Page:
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Psalm 16:11 You make known to me the path of life; you will fill me with joy in your presence, with eternal pleasures at your right hand.

Such is promised those who enter the sanctuary of their hearts and listen and obey. The guidance is there. We’ve only to follow it.

“Hi, Liz, I’m here! Got a surprise for you!” the voice called from the front door. It was Alice, my hospice nurse. “Stay where you are. I just couldn’t resist!” she added, her speech lilting like a Scotch folk singer at a fair. My curiosity mounted as I heard a second pair of footsteps following hers moving through my bungalow. I finished my nebulizer treatment, then remained seated upon the kitchen stool, my eyes toward the window.

“Thought you’d enjoy these—Just clipped them this morning—From my Rose of Sharon tree, by the garage.” I smiled and turned around as she placed a plastic cup with four creamy pink blossoms and a cluster of splitting buds on the dining room table, the setting for my weekly check-ups. “And Sam’s with me, another student nurse who’ll graduate soon. You’re so good about letting our students evaluate you, especially with Covid. This batch hasn’t had much experience with patients—only with the Life/Form manikins.”

Both Alice and Sam, the student nurse, in masks and uniform blues, received my thanks as I studied the arrangement and prepared for the usual questions on my overall functioning. Again, not much new to report—Still plateaued upon my present weakness, shortness of breath, and exhaustion, until the next drop of my symptoms whenever that occurs; such has been my experience since the November 2019 hospice sign-up.

Besides Alice’s occasional gifts of flowers and colored leaves, I’ve also received her lightness of manner, sometimes verging upon hilarity that colors my trust in her expertise. When my time comes, I know I’ll be in skillful hands, related to her warm heart that knows deep things.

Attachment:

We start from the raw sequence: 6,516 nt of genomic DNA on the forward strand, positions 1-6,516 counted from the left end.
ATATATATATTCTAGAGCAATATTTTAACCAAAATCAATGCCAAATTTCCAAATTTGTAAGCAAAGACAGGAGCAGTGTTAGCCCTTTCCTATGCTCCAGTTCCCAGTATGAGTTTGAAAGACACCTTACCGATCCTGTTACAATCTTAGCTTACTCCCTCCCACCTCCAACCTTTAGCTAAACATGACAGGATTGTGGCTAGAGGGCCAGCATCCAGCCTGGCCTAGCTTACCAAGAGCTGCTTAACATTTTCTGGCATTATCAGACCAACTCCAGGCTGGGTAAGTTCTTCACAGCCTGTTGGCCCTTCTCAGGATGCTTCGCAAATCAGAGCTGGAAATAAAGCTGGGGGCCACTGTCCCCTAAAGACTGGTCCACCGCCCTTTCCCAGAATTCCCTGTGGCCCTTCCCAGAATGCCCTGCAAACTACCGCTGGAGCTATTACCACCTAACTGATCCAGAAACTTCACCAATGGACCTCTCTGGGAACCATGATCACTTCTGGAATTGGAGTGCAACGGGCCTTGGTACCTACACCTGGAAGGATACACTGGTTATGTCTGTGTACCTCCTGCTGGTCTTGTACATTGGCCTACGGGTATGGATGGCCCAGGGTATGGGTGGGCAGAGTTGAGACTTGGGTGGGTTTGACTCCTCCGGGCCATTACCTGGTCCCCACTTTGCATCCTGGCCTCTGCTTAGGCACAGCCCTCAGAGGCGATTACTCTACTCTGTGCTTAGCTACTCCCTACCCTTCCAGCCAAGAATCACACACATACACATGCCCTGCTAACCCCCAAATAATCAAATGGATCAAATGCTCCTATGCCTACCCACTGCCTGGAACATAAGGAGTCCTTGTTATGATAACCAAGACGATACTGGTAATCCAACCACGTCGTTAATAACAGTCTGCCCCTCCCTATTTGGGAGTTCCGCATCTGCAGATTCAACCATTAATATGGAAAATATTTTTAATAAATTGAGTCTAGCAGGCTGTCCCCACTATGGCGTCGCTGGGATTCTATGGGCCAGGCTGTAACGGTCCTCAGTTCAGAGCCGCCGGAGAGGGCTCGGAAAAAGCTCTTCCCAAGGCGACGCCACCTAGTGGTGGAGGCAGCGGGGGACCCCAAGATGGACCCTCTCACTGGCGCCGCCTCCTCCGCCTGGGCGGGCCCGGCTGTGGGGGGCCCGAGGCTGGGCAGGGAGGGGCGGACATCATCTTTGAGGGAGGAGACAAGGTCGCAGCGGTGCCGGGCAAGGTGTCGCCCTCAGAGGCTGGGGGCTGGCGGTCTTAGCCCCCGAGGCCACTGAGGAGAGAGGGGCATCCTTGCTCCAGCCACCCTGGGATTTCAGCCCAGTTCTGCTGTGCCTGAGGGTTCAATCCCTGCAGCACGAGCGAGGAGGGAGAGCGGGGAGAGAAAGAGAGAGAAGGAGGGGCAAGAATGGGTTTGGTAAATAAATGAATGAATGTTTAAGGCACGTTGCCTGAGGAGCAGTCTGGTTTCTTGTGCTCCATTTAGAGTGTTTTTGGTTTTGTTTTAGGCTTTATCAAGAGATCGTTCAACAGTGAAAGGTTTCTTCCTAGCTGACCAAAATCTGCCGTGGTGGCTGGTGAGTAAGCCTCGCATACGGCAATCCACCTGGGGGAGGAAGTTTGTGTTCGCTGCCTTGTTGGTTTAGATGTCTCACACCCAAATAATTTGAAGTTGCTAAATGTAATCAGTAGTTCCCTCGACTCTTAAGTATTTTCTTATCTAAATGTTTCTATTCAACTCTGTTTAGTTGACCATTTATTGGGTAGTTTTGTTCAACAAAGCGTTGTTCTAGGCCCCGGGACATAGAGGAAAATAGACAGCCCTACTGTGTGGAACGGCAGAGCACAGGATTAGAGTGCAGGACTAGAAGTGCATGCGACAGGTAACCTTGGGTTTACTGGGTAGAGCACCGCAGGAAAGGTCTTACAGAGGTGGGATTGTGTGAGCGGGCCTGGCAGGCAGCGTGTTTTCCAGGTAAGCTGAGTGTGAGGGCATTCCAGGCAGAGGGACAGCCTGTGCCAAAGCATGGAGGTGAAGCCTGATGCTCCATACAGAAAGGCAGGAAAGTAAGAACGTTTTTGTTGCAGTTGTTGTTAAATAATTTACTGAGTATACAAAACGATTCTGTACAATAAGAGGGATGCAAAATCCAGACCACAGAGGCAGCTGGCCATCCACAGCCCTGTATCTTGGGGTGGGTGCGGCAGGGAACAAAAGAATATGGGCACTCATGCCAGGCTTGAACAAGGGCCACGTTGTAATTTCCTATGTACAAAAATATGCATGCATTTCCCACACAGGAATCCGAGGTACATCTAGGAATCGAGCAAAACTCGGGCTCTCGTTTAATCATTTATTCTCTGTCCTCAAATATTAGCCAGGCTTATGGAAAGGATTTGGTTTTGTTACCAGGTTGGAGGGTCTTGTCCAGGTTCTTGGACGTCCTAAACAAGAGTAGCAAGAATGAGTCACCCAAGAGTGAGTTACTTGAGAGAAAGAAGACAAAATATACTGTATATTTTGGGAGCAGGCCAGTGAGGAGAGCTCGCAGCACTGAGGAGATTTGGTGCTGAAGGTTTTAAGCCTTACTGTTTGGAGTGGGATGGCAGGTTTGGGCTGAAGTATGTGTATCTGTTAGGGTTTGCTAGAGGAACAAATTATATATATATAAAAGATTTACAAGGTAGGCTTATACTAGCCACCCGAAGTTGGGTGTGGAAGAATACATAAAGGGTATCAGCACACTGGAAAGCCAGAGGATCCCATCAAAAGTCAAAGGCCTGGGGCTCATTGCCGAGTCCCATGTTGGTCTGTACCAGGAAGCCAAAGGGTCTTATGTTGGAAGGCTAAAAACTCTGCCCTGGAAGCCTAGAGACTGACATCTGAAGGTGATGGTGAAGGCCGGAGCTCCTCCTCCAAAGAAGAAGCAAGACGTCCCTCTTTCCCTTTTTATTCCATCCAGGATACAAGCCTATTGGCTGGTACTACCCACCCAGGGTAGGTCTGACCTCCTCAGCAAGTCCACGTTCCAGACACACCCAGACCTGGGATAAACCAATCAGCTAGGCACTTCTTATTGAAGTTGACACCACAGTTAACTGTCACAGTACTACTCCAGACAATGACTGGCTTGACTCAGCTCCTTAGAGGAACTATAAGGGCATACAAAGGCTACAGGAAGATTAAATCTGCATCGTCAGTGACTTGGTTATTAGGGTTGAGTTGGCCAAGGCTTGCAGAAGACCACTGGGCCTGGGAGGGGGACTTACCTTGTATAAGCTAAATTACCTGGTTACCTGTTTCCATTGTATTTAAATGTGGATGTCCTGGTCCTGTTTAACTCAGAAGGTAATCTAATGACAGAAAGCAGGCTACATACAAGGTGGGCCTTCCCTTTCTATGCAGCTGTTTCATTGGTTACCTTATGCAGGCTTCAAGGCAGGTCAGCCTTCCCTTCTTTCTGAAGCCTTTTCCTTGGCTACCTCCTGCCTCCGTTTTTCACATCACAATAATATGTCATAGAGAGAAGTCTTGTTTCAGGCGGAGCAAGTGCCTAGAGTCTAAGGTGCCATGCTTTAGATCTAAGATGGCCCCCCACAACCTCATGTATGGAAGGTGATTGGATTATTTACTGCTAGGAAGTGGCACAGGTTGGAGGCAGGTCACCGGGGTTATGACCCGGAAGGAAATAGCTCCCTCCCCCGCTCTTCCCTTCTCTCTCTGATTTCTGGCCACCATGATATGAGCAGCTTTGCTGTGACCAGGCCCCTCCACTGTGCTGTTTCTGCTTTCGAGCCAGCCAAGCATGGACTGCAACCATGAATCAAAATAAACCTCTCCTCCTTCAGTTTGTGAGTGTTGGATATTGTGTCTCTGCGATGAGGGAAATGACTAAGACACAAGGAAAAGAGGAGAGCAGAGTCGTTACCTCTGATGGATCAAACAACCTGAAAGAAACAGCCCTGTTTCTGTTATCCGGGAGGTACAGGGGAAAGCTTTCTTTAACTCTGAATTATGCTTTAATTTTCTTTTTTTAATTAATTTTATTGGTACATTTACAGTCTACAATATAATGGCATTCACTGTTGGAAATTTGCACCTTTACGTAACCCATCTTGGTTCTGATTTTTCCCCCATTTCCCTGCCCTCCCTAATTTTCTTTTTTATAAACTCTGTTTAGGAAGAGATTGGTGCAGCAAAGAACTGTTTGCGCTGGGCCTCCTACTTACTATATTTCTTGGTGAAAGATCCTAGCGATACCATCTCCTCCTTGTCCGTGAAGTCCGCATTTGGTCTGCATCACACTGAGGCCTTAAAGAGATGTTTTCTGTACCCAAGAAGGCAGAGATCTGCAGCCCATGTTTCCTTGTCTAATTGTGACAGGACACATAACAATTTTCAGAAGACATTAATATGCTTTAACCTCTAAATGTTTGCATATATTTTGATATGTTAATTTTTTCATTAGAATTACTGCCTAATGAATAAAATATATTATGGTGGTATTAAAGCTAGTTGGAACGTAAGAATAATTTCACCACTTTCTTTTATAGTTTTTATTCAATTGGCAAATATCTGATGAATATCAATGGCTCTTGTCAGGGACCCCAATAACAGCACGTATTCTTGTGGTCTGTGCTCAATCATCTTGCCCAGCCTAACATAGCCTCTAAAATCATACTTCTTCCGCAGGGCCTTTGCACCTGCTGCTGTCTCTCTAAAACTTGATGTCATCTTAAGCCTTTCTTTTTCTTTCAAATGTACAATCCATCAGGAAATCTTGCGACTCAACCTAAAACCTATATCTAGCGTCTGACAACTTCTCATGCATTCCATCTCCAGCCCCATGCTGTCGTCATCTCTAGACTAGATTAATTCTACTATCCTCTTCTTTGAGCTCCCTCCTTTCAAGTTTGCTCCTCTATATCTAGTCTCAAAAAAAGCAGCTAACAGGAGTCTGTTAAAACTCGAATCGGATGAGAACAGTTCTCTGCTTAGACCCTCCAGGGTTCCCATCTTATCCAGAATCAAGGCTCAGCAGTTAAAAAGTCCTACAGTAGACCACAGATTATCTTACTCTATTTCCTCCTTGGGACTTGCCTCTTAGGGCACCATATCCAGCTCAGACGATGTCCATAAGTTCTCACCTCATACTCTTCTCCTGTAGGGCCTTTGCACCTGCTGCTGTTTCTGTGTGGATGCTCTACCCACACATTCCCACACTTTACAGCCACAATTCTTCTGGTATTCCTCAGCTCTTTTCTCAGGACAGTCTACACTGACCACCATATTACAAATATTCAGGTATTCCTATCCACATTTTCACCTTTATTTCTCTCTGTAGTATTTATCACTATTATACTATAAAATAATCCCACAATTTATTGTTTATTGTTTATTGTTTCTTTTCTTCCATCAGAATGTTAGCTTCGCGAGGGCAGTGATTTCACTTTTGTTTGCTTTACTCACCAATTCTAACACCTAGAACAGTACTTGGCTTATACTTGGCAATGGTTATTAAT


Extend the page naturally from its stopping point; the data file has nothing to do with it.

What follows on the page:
Around 6 A.M., I woke with two encouraging dreams:

I’m tall, strong, sun-tanned, and wearing a cantaloupe-colored dress with a slightly darker A-line coat. I’m alone, content as I watch for what happens next.

I visit the Jesuit staff at their Gloucester, Massachusetts retreat house. After supper that evening, we sit around telling stories laced with boisterous humor. I laugh so hard my jaw aches, and my eyes glisten.

Both dreams reveal wellness in my psych, despite chronic symptoms slowing down my body. Never have I looked so beautiful as in the first dream, my body perfectly proportioned, the cantaloupe colors of my attire enhancing my complexion and brunette wavy hair. I appear patient, which is not always the case in my conscious world. When not surrendered to my habitual slowness, anger flares like a book of matches and engulfs me in more distress until I wake up to the marauder.

The Jesuit staff in the second dream suggests the camaraderie of the masculine principle in my psyche: energized, loving, humorous, unhampered, attentive—each supportive of my conscious efforts to deal with my terminal illness, despite occasional pitfalls of grief. Such a gift uplifts my spirits for yet another twenty-four hours.

The image of the retreat house in my psyche suggests an enclosure with ceaseless prayer; that of the supper, our having participated in some kind of communion service—the Mass, perhaps.

The élan from these dreams thrusts me back to that sacred place, Eastern Point Retreat House, integral for my on-going spiritual development since 1984.

I still long to sit beside the Atlantic and study its movements. My Dreamer knows …

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